An Ex­pat’s View on Kur­dis­tan: Com­plain­ers

The Kurdish Globe - - NEWS - By J. Watt

This is the sec­ond ar­ti­cle in a se­ries de­signed to give an Amer­i­can ex­pa­tri­ate’s opin­ion on dis­cov­er­ing, un­der­stand­ing, and en­joy­ing au­then­tic Kur­dish cul­ture.

“Which coun­try is bet­ter, Kur­dis­tan or Amer­ica?” This ques­tion greets nearly ev­ery Amer­i­can ex­pa­tri­ate in the Kur­dis­tan re­gion. I usu­ally re­spond by ex­plain­ing that both places have beau­ti­ful peo­ple, cul­ture, and tra­di­tions— though they are very dif­fer­ent. To which I usu­ally get mixed re­sponses. There are, no doubt, peo­ple who are proud of their home­land, yet I find my­self con­tin­u­ally frus­trated by a con­tin­gent who feels the need to com­plain about Kur­dis­tan and only talk about want­ing to leave for an­other coun­try in the west, with­out of­fer­ing any so­lu­tions to said com­plaints.

Kur­dis­tan is in­deed experiencing a tough time: slowed econ­omy, war with a ruth­less en­emy, a short list of re­gional al­lies, and a huge refugee cri­sis. Yet, in­stead of jump­ing ship as many of the dream­ers sug­gest, now is the time to dig in, com­mit to the long-term pros­per­ity of Kur­dis­tan and ac­tu­ally work to­wards the fu­ture.

Ger­many, for in­stance, was a coun­try eco­nom­i­cally, po­lit­i­cally, and so­cially rav­aged by World War 2. Yet from the ashes, mostly through a stal­wart Ger­man work ethic, Ger­many has now arisen as Europe’s largest econ­omy and, again, as a ma­jor power in the world. Imag­ine if those who com­plained about Ger­many’s woes left in the late 40’s or early 50’s and never stuck around to see Ger­many’s re­turn to world promi­nence decades later.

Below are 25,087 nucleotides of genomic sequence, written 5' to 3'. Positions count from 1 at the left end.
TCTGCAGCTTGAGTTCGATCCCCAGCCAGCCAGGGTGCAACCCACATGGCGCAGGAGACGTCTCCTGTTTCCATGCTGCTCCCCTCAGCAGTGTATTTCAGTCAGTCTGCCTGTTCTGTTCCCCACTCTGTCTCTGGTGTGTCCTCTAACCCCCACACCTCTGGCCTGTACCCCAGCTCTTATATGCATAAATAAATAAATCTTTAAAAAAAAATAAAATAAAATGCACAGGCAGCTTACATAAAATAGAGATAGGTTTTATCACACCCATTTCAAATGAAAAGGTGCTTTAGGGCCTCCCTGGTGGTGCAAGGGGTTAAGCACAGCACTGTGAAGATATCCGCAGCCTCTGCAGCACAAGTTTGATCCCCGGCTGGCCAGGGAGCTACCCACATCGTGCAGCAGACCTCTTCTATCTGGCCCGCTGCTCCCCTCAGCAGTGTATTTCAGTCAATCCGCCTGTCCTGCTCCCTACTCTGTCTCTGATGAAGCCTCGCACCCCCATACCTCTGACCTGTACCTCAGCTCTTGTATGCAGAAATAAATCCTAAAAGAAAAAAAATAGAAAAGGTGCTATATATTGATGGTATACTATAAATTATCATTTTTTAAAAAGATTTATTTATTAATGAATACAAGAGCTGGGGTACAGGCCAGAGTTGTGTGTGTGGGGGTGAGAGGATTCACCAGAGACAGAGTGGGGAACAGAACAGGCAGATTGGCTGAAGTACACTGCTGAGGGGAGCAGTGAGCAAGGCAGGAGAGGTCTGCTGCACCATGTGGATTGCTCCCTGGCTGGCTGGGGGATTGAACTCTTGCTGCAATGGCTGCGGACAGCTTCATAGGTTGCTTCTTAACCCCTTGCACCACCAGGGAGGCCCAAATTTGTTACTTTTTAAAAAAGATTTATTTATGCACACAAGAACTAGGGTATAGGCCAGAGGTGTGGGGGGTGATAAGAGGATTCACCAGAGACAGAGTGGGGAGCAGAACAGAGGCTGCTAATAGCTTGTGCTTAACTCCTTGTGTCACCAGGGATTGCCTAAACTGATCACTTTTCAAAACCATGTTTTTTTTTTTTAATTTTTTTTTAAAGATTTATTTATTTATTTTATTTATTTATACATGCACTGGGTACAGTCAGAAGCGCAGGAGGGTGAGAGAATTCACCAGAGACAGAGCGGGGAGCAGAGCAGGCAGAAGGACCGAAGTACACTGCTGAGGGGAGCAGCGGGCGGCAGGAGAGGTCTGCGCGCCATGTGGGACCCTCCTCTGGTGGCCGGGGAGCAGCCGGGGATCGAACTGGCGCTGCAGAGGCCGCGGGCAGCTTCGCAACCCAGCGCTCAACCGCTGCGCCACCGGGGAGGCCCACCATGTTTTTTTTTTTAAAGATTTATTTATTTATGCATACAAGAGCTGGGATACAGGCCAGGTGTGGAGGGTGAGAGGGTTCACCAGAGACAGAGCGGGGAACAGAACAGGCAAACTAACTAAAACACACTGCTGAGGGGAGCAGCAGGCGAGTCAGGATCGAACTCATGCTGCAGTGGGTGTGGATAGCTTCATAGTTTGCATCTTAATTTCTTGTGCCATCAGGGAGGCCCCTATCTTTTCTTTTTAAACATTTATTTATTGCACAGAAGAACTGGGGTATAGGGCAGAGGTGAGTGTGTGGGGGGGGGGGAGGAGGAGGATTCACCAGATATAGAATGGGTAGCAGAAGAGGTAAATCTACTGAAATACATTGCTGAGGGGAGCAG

While some of the com­plain­ers dream of an eas­ier life in the West with end­less money, gov­ern­ment pay­outs, and bet­ter ser­vices, this is far from re­al­ity—even if it is re­al­ity, which it isn’t, it misses the point that the benefits th­ese coun­tries of­fer were worked hard for.

To the com­plain­ers, now is the time to press deeper into mak­ing Kur­dis­tan the land you re­ally want it to be and to work to­wards pos­i­tive ac­tion rather than neg­a­tive cri­tiques. If you’re un­happy with your eco­nomic sit­u­a­tion, then in­no­vate and work hard. If you’re dis­pleased with so­cial norms or lim­i­ta­tions, then strive for change. If you’re tired of living in tough and un­sta­ble times, then grab those around you who can en­cour­age you and push harder to make it through—or at least wake up to the re­al­ity that the grass isn’t al­ways greener on the other side.

Kur­dis­tan is a great place to live, for those who are will­ing to work for it.

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